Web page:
and the eigenvalues of L_{13} are given as in (4.2).

We can begin our construction of a two-variable model for the realization of these represen- tations by choosing variables tand s, such that

H4= 1

4 −4s^{2}, L13=−4t^{2}− 1

2+b^{2}_{1}+b^{2}_{3},

i.e., the action of these operators is multiplication by the associated transform variables. From
the eigenvalues of the operators, we can see that the spectrum ofs^{2} is{(−s_{m})^{2} = (m+ 1 + (b_{1}+
b2+b3)/2)^{2}}and the spectrum oft^{2} is{t^{2}_{`} = (`+ (b1+b2+ 1)/2)^{2}}.

In this basis, the eigenfunctionsd_{`,m}for a finite dimensional representation are given by delta
functions

d`,m(s, t) =δ(t−t`)δ(s−sm), 0≤`≤m≤M.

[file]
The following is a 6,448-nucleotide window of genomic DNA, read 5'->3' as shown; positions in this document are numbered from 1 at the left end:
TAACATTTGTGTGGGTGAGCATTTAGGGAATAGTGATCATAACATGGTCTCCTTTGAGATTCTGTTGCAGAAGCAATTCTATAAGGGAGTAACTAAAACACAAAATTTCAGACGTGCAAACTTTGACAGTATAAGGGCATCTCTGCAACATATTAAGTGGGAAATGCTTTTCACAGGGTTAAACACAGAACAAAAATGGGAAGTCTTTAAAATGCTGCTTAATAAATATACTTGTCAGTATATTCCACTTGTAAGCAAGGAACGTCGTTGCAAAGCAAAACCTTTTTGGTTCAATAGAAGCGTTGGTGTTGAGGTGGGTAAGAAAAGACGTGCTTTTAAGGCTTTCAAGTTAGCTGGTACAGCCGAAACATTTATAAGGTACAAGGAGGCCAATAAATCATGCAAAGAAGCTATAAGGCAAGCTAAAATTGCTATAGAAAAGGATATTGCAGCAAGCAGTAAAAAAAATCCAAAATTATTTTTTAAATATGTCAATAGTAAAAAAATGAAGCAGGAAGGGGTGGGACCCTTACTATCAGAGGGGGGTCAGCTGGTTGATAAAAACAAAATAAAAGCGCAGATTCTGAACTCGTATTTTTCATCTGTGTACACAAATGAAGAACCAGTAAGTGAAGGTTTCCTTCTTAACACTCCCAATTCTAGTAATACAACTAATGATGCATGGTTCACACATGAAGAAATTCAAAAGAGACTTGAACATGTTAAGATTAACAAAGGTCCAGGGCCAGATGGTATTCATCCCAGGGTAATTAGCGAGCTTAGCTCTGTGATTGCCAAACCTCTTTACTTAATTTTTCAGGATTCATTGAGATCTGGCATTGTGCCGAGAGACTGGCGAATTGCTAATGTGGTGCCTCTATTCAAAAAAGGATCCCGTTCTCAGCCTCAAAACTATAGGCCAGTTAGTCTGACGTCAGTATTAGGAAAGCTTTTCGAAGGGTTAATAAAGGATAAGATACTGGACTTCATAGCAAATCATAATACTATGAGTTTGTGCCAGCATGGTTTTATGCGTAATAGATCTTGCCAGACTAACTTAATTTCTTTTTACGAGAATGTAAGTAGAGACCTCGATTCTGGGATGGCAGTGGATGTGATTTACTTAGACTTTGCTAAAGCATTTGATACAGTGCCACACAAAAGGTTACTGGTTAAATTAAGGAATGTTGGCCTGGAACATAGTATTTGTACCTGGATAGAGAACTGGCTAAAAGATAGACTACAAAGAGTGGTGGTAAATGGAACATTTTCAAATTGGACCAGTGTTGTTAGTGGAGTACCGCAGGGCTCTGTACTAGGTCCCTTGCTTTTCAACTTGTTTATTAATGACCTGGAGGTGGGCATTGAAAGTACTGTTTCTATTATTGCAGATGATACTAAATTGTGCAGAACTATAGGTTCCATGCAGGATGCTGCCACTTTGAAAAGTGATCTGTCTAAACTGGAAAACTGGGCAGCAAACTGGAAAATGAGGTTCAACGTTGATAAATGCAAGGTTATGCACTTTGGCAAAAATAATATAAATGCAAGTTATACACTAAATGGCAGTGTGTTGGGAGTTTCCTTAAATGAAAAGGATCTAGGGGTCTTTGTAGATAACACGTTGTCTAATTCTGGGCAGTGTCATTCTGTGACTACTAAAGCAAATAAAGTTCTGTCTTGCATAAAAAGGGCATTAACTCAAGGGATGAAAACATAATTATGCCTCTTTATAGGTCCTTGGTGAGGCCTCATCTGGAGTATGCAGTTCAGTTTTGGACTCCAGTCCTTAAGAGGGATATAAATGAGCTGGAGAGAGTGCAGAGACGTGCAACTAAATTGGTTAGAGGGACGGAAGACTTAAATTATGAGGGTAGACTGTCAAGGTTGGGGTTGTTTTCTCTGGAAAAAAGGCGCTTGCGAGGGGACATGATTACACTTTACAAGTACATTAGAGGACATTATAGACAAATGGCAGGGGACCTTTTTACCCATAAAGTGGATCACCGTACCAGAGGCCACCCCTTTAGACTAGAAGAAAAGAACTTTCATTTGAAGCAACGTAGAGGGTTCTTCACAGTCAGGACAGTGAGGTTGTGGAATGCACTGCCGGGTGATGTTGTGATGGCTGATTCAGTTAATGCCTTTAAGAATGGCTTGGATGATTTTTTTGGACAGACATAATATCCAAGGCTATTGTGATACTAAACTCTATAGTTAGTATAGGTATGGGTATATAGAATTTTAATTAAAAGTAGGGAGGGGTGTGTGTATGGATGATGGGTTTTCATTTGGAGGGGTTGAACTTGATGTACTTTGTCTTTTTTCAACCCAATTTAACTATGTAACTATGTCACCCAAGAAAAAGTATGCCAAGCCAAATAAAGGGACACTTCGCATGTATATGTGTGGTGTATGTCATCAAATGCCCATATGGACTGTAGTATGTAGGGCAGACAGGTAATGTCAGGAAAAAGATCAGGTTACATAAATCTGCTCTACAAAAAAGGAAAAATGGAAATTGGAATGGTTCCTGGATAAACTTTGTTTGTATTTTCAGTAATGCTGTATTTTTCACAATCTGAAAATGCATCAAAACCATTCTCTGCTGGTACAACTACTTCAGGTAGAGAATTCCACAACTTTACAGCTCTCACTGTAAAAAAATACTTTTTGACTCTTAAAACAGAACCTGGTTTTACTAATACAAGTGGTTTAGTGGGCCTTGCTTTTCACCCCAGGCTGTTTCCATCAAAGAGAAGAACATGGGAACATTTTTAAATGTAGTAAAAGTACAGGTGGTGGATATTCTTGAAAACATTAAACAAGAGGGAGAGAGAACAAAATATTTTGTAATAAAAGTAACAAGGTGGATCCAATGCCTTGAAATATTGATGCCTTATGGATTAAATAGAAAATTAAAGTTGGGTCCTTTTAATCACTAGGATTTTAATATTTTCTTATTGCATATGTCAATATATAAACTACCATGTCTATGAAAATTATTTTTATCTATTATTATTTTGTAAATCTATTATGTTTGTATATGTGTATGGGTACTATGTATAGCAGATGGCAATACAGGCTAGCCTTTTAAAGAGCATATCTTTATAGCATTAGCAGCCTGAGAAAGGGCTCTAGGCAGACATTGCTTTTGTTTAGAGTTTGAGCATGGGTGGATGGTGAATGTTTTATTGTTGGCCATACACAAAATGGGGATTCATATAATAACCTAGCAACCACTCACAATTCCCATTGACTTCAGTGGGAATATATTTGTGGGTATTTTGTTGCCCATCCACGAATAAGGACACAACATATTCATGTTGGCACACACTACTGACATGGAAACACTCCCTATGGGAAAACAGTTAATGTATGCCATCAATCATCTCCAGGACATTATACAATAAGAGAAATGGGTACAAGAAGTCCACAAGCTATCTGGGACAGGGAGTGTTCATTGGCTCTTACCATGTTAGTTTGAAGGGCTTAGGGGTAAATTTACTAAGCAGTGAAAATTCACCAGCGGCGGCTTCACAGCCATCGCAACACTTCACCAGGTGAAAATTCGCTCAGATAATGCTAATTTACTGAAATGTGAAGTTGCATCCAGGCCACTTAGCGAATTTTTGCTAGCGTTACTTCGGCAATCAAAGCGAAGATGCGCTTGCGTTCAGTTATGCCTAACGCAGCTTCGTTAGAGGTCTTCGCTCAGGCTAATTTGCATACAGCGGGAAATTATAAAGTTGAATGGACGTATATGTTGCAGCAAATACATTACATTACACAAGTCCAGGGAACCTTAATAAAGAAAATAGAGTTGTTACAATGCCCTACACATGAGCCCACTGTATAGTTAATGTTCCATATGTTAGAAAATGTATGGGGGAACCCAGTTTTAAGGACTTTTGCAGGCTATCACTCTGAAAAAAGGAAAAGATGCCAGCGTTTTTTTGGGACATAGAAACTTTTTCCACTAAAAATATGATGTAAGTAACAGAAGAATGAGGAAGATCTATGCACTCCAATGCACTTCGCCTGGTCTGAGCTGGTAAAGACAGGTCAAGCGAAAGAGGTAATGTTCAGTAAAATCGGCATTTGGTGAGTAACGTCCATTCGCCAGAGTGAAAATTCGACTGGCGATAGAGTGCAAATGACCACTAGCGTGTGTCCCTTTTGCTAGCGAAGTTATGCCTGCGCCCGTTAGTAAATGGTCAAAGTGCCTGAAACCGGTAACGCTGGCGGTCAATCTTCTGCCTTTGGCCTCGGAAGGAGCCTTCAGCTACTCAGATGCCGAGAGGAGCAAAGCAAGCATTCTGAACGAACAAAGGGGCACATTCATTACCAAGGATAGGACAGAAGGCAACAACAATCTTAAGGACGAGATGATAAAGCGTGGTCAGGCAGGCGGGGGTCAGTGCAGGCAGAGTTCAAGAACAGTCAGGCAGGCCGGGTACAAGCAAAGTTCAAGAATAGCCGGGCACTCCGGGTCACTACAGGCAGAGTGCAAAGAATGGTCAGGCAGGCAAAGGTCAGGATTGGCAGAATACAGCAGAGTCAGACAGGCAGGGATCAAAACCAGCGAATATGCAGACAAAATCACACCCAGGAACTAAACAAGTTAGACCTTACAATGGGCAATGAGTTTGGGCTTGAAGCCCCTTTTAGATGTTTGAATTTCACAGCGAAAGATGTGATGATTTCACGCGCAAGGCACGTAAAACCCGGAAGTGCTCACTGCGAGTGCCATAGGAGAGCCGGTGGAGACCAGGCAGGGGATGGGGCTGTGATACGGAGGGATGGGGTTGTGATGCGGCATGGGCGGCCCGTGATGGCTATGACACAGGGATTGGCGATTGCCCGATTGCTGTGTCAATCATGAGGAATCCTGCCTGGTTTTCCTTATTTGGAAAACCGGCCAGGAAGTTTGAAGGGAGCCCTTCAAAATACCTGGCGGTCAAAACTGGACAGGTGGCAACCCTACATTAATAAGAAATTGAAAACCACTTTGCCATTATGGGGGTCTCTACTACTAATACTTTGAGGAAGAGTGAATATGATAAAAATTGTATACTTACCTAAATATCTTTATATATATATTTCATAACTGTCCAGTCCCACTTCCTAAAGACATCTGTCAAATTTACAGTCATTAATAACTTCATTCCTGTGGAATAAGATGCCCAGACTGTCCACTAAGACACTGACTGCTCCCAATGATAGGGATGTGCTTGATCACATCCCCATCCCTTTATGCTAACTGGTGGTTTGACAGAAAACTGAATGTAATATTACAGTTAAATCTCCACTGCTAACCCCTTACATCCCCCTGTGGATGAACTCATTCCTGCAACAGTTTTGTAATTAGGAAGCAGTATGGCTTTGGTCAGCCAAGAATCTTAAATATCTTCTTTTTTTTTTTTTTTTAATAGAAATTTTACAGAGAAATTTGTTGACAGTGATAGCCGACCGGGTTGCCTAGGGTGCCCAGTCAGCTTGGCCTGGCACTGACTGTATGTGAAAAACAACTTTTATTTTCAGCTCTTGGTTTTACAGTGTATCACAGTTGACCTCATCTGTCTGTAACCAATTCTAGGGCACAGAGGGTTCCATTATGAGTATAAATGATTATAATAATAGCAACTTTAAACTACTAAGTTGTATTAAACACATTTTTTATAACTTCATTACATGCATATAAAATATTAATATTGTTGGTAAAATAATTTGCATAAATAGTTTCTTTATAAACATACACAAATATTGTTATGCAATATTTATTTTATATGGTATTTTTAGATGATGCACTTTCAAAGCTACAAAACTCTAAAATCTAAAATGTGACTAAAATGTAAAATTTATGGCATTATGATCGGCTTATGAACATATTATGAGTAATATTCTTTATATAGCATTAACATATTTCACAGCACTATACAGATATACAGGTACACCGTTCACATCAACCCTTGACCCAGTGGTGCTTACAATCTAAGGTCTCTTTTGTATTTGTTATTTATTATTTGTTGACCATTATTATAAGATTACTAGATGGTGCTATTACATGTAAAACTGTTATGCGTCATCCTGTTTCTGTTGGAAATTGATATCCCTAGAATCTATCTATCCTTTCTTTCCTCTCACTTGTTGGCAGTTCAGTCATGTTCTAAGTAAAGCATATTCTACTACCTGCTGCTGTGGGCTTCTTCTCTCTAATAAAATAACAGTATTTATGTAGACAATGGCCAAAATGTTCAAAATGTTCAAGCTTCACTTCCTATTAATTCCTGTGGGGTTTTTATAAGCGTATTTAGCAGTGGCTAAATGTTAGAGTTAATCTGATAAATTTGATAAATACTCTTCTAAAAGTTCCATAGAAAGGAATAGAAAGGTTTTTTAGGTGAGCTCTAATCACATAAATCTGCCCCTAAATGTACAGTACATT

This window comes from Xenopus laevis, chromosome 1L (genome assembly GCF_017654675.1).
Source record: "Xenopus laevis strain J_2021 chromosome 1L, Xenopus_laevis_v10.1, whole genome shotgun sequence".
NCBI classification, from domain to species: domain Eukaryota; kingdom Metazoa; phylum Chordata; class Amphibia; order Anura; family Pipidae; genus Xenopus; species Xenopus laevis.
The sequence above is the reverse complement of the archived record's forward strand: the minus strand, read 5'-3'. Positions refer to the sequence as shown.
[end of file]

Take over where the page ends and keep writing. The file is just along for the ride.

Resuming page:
4.2 A basis for L_{12}, L_{12}+L_{13}+L_{23}

Next, we construct L_{12} in the model. Let f_{n,m} be a basis for the model corresponding to
simultaneous eigenvalues ofL_{12},L_{12}+L_{13}+L_{23}. From the representations ofA_{4} [12], we know
that the action of L13 on this basis is given by

L13fn,m = X

j=n,n±1

Cm(j, n)fj,m, (4.4)

where

C_{m}(n, n) = 1
2

(b^{2}_{1}−b^{2}_{2})(b_{1}+b_{2}+ 2m+ 2)(b_{1}+b_{2}+ 2b_{3}+ 2m+ 2)

(2n+b_{1}+b_{2}+ 2)(2n+b_{1}+b_{2}) +b^{2}_{1}+b^{2}_{3}, (4.5)
Cm(n, n+ 1)Cm(n+ 1, n) = 16(n+ 1)(n−m)(n−b3−m)(n+b2+ 1)(n+b1+ 1)

×(n+b_{1}+b_{2}+ 1) (n+m+b_{1}+b_{2}+ 2)(n+m+b_{1}+b_{2}+b_{3}+ 2)

(2n+b_{1}+b_{2}+ 3)(2n+b_{1}+b_{2}+ 2)^{2}(2n+b_{1}+b_{2}+ 1). (4.6)
We already know that the bounded below representations of A_{4} are intimately connected
with the Wilson polynomials. The connection between these polynomials and the representation
theory is the three term recurrence formula (4.4) for the action of L_{13} on anL_{12} basis, where